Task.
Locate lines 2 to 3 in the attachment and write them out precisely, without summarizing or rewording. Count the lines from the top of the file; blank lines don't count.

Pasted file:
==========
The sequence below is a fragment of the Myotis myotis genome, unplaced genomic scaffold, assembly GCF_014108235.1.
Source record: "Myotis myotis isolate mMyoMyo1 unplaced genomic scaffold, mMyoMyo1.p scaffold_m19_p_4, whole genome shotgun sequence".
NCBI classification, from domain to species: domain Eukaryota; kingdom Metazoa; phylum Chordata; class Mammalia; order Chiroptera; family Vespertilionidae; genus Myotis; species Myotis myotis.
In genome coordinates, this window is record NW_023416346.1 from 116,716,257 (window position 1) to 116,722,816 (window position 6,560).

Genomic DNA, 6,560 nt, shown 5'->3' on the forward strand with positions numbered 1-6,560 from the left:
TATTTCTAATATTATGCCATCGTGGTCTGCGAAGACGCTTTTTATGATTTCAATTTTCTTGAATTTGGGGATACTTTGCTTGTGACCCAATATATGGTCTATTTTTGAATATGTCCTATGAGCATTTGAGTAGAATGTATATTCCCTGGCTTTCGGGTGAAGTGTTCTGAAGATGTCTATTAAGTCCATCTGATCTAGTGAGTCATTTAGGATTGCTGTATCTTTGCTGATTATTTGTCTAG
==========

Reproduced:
Source record: "Myotis myotis isolate mMyoMyo1 unplaced genomic scaffold, mMyoMyo1.p scaffold_m19_p_4, whole genome shotgun sequence".
NCBI classification, from domain to species: domain Eukaryota; kingdom Metazoa; phylum Chordata; class Mammalia; order Chiroptera; family Vespertilionidae; genus Myotis; species Myotis myotis.